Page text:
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- Anger over overfished coasts
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In the German debate, some consider e-fuels for combustion cars an important alternative to EVs. China, on the other hand, has so far focused entirely on the battery for the future of automobiles. From Beijing’s point of view, e-fuels and other alternative fuels are particularly interesting for reducing emissions in air traffic, as Frank Sieren writes. However, the technology is still in its infancy in China, just as it is worldwide, due to high costs and limited availability of raw materials. But there are first pilot projects and companies are already securing access to raw materials for bio-kerosene.
Meanwhile, a new conflict is brewing between China and the USA – over deep-sea fishing. China’s fleet is now active around the globe, as a recent tragic accident involving the deaths of 39 sailors in the middle of the Indian Ocean demonstrated. Global fishing in itself is not the problem, but there is growing criticism of the Chinese fleet’s practices, as Joern Petring explains. China’s fleet is increasingly accused of so-called IUU fishing, which stands for illegal, unreported and unregulated fishing.
The US now intends to take action against China’s problematic fishing practices and has already imposed sanctions on two Chinese fishing companies. Conversely, Beijing accuses US fishermen of illegal fishing on the high seas. It remains to be seen how the dispute will end. Meanwhile, overfishing is affecting marine ecosystems all over the world.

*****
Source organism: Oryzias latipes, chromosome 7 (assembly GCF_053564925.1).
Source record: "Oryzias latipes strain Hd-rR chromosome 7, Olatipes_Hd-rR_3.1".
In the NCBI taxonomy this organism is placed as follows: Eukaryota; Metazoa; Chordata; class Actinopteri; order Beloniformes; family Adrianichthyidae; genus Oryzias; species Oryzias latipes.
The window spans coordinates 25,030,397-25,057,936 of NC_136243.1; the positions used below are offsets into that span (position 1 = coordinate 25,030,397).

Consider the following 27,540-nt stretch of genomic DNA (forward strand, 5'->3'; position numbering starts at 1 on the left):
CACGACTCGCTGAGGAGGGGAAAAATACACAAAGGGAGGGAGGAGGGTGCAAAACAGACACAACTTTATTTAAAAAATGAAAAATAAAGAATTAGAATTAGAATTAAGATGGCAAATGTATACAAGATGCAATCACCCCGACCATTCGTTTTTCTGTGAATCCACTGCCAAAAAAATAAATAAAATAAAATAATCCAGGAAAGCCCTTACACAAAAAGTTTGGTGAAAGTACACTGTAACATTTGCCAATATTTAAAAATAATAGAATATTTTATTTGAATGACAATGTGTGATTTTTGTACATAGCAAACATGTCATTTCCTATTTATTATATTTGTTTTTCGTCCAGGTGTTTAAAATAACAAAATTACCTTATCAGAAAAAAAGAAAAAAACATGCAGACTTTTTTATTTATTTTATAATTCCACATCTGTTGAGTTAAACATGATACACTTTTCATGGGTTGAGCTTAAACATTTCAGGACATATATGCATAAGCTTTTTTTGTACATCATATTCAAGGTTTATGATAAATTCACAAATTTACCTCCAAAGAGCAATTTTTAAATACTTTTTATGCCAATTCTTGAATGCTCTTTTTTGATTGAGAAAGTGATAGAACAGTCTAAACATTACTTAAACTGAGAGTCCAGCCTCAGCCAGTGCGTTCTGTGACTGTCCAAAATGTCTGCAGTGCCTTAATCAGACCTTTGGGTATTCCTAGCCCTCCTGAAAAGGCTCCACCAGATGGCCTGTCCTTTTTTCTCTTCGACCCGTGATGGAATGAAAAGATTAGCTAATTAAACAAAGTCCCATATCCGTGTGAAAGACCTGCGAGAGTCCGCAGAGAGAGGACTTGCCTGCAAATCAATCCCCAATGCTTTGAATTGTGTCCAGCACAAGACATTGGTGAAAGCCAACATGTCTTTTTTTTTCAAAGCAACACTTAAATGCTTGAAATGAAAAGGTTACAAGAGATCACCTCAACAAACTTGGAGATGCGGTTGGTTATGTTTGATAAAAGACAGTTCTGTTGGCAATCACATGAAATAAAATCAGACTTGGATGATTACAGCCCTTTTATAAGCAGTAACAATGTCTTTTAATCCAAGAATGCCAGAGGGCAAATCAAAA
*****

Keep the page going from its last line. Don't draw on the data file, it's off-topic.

Beijing still reluctant about e-fuels
Some representatives of the German automotive industry are demanding the option of using carbon-neutral e-fuels. Proponents believe that the combustion engine should be given a chance to coexist with electric cars under the credo of “technology openness.” BMW CEO Oliver Zipse, for example, is concerned about the future of the 260 million vehicles in Europe that still have combustion engines: “The main impact of e-fuels is on existing fleets, not in the regulation of new vehicles. We aren’t discussing the existing fleet. The only opportunity to make a difference there is e-fuels.”
But the e-fuel debate will probably be decided in China, the world’s largest car market. And Beijing is still hesitant about e-fuels. There are a handful of pilot projects in which small quantities are produced synthetically, at high cost. The government is therefore considering very carefully where e-fuels could be of use. One answer is: For transport where batteries are unsuitable, such as ships and, above all, aircraft.
China researches sustainable aviation fuels
The International Council on Clean Transportation calculated that Chinese aviation emitted more than 100 million tons of CO2 in 2019, i.e., before the pandemic – a share of 13 percent of global air traffic. But the share will rise because the number of aircraft in China will grow rapidly. According to research, the demand for aviation fuel will increase fivefold by 2050.
- Climate targets
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